“Little Tokyo Two’s ethos from the start has been about doing good for others,” says founder and director Jock Fairweather. “We very much see ourselves as a commercial enterprise with a strong social mission. B Corp Certification is a way to put structure around that.”
Launched in December 2014, Little Tokyo Two has grown to six sites and a community of hundreds of firms. Fairweather says: “B Corp is a really good fit for our community because we tend to attract fast-growing commercial ventures and social enterprises that believe that doing the right thing for stakeholders, the community and the planet is the future of business.”
Little Tokyo Two began its B Corp Certification process last year. “It’s not easy to get,” says Fairweather. “We spent about a year working on our application and the certification process. We were already ticking a lot of the boxes, but the process made us think through our approach to corpoate social responsibility (CSR) across all aspects of the business.”
Fairweather says B Corp Certification provides useful CSR boundaries without being too prescriptive. “For example, it helps us put more structure around how we choose buildings that are energy efficient, our carbon footprint and what we give back to the community. In some ways, the certification sharpens your emphasis on long-term decision making and business sustainability.”
Fairweather says the Little Tokyo Two advisory board, which consists of four directors and meets quarterly, supported the certification process. “If Little Tokyo Two can encourage other firms in its community to consider B Corp Certification, then we’re helping the movement gain more traction in Australia and the B Corp community grow. That’s a good thing.”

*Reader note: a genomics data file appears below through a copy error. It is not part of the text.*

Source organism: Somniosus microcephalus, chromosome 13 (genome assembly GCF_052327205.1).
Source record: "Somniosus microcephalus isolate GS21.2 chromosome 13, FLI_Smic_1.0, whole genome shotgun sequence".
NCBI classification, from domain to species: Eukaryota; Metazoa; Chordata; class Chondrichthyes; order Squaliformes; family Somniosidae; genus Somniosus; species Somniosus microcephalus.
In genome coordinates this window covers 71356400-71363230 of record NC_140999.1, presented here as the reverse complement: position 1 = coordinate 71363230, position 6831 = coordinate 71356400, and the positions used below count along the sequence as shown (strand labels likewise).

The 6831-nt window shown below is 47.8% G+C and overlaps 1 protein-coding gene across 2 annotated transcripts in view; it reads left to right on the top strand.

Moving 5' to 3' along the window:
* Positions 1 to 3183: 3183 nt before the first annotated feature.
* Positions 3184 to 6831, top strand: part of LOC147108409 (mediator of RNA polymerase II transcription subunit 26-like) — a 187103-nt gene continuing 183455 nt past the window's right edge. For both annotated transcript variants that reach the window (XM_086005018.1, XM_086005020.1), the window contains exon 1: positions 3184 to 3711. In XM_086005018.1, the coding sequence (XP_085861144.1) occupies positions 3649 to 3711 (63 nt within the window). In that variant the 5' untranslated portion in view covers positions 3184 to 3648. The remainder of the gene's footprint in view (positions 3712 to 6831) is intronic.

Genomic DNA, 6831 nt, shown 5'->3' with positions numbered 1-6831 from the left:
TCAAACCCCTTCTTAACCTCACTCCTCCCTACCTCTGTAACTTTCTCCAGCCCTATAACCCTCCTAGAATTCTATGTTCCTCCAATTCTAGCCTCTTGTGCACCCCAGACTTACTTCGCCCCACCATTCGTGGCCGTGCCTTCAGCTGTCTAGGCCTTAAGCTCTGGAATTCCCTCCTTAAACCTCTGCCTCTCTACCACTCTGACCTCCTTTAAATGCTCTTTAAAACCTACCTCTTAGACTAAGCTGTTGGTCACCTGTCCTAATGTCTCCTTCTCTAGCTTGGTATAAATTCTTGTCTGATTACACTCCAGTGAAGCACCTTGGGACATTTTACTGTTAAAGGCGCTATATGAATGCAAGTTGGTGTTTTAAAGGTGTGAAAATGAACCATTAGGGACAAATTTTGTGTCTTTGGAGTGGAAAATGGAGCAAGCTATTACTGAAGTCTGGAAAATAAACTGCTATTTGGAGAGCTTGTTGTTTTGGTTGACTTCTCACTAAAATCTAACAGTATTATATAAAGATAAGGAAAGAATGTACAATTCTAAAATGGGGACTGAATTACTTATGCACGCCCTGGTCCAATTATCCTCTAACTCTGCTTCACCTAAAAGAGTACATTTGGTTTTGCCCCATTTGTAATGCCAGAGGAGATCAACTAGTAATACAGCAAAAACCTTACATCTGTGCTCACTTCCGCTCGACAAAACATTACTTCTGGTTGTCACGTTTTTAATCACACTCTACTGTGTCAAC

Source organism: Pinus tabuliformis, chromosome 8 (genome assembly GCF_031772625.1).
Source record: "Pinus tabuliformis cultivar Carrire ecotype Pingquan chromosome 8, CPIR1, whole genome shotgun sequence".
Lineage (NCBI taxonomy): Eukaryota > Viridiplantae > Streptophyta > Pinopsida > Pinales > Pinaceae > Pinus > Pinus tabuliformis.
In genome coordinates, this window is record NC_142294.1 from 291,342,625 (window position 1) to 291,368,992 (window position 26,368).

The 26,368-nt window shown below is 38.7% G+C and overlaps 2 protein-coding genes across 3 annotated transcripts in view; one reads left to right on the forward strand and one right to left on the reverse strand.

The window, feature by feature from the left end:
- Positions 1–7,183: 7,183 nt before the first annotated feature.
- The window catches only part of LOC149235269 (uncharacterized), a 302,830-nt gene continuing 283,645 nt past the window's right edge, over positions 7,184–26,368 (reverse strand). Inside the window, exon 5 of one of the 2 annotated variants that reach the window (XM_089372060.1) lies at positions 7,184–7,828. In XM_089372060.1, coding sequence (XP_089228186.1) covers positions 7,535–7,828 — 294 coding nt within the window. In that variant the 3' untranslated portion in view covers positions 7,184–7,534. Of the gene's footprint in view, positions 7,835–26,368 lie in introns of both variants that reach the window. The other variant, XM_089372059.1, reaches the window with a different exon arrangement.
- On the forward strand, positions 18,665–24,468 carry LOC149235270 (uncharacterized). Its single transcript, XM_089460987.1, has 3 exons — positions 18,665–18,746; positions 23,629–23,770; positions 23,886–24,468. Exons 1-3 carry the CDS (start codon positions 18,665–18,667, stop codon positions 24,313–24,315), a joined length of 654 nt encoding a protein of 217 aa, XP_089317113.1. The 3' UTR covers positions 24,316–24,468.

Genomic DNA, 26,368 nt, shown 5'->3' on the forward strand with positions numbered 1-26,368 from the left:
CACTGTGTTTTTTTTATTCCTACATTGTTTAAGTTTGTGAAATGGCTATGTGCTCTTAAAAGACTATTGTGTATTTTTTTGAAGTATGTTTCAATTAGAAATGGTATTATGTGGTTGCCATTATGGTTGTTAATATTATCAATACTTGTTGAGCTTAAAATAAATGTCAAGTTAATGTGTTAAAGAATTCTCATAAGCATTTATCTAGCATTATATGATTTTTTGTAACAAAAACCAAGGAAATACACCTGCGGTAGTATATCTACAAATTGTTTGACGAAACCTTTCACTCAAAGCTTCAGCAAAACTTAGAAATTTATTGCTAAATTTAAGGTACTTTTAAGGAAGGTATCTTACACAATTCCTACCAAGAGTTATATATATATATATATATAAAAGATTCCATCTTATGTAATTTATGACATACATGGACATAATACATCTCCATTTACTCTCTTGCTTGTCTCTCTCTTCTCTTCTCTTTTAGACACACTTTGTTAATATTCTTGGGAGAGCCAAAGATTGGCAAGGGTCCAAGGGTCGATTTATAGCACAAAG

Intrepid Group is among the larger Australian companies that have achieved B Corp Certification. The privately owned travel group became B Corp Certified in August 2018.
Like others interviewed for this feature, Intrepid CEO James Thornton believes “greenwashing” is prevalent in his industry. “Lots of travel operators talk about the importance of responsible, sustainable business but do not always follow that up with their actions. Intrepid saw B Corp Certification as a way of demonstrating that our focus on responsible business is not just a marketing statement. It’s something we live and breathe every day.”
Thornton says Intrepid is using B Corp Certification as a continuous improvement process. “It took us three years to achieve the certification. During that journey, we introduced several initiatives: for example, an expanded parental-care policy and integrated financial report. The certification, in effect, became a health check for Intrepid that management and the board uses.”
Organisation legacy is another benefit of B Corp Certification, says Thornton. “It helps secure Intrepid’s long-term mission. If another CEO comes in tomorrow, Intrepid’s corporate social responsibility focus will not change because we have the B Corp structures in place. We see the certification as a long-term investment in Intrepid’s sustainability.”
The hard work is paying off. Intrepid grew its revenue by 17 per cent to $341 million in 2017 and has 1,800 staff in 23 countries. The medium-term growth target is annual revenue of $400 million.
Intrepid intends to expand its fiduciary board to support future growth, adding two independent non-executive directors to its current three-member board (which includes two founders and Thornton). The board wants to add skills in digital marketing and finance.
Thornton says the board wants directors who understand the balance between commercial and social outcomes. “We really believe in business changing its focus from short-term profits to becoming a long-term force for good for customers, staff, the environment and shareholders. It’s not enough for companies to say they are acting responsibly in their industry; they need to show it through independent verification and be accountable for it.”